You should learn the rules that will keep you out of this trouble again, and have a business lawyer with whom you have a relationship to develop and maintain good practices. Better to avoid walking through a mine field mines than to try and put yourself back together after you step on a mine. I hope that your unpaid invoices aren't too steep, and I wish you good luck in addressing this situation and moving forward in a way that helps you avoid future problems.

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  • Can I use a PO box as my only business address in San Jose CA, and do I need a Registered Agent for my LLC in San Jose CA?

    we are moving our home office from Fremont to San Jose. We have decided that a PO box is better for us. But I have been told that I need a real address as well where you can find a person involved with our business. Is this true and if so how do...

    Edward’s Answer

    Messrs Jacobson and Doland have provided indisputably correct answers, as they both often do. You may wish to request that your general counsel provide you with a street address in order to avoid the ready accessibility of a residential address on a state form. While some attorneys will prefer not to do so for a variety of reasons, others will accomodate you without hesitation.

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  • Should I be wary of a tax audit phone interview? How should I prepare for and answer the questions? What are my rights?

    I'm being audited and I have a phone interview coming up. I've paid all my taxes and have nothing to hide but I'm wondering how to approach this interview. Apparently it will be basic background questions. Am I compelled to answer? Anything I ...

    Edward’s Answer

    The United States government never makes mistakes, and all of its officials and employees are there only to ensure that your tax dollars you have paid are well spent. Put your absolute trust in ministerial public employees because they are the creme de la creme when it comes to intelligence and insight. The Internal Revenue Service is known for surgical precision in its inquiries, and always provides a rational basis for its actions. Moreover, the function and purpose of the IRS audit personnel is to protect all of us, you included, from those who would otherwise skirt the clear and simple rules states in our tax code.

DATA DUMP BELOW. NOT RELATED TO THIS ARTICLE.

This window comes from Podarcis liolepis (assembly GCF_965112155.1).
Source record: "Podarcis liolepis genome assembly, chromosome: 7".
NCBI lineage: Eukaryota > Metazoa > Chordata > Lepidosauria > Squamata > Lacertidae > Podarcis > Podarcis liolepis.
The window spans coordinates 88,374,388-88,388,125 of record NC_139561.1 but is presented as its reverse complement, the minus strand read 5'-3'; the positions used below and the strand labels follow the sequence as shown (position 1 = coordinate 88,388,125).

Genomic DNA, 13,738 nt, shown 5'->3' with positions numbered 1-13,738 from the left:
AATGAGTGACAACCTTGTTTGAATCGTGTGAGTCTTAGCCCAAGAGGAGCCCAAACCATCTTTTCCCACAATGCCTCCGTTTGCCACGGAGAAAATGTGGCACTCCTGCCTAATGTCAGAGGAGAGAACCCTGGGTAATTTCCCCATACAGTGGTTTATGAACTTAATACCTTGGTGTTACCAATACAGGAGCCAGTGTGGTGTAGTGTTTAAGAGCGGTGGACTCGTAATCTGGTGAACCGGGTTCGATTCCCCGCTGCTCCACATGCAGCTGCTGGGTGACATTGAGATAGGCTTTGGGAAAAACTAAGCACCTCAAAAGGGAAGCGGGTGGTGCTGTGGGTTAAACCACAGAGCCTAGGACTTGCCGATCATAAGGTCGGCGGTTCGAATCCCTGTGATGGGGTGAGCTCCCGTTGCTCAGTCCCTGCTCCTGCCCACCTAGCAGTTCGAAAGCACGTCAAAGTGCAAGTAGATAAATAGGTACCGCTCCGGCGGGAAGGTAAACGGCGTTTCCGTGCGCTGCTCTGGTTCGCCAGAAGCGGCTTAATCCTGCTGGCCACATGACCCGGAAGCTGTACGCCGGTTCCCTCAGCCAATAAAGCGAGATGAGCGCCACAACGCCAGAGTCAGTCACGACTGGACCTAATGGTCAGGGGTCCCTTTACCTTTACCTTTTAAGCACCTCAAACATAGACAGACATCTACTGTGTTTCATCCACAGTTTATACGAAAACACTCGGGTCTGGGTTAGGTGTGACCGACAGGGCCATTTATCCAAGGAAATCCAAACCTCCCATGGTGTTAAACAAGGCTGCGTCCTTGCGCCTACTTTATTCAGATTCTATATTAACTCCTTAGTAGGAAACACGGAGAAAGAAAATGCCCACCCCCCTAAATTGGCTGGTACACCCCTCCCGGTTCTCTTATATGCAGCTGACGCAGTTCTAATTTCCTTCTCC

How did you feel reading the above paragraph? Did it seem overly sarcastic or preposterous? I apologize if you feel insulted, but my purpose was to get your attention. Responsible business owners like you CAN navigate the waters of dealing with government agencies, and ordinarily obtain a good result. Your odds of doing so without competent help are drastically reduced.

    PLEASE do not be penny-wise and pound-foolish. Hire a tax attorney (or at least a trustworthy tax professional with solid credentials and a good reputation who provides credible assistance to taxpayers facing audits) and PREPARE for your interview. Be careful who you hire because the only thing worse than no representation is bad representation.

    I recently consulted with a business owner who suffered a severe setback and failed to exhaust administrative remedies because he had a terrible attorney. Now that business owner faces obstacles to even initiating legal action against the government agency that he feels made a bad decision impacting his business.

    Seek to postpone the telephone interview until you have retained the help you need. Good luck.

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  • Can property owner claim uncompleted job on contractor even though he said verbally to leave out jobs and made final payment?

    I am in the construction business and I did a house remodeling project completed more than a year ago. Now the owner claims the project is uncompleted even though he gave veral instruction to me not to do one small job and do another job in a di...

    Edward’s Answer

    The short direct answer to your question is that a lack of proof should prevent this "owner" from beating you in any legal or administrative context, but will never stop such an individual from coming after you. A consultation with a business attorney seems warranted to see where you are and what you should do.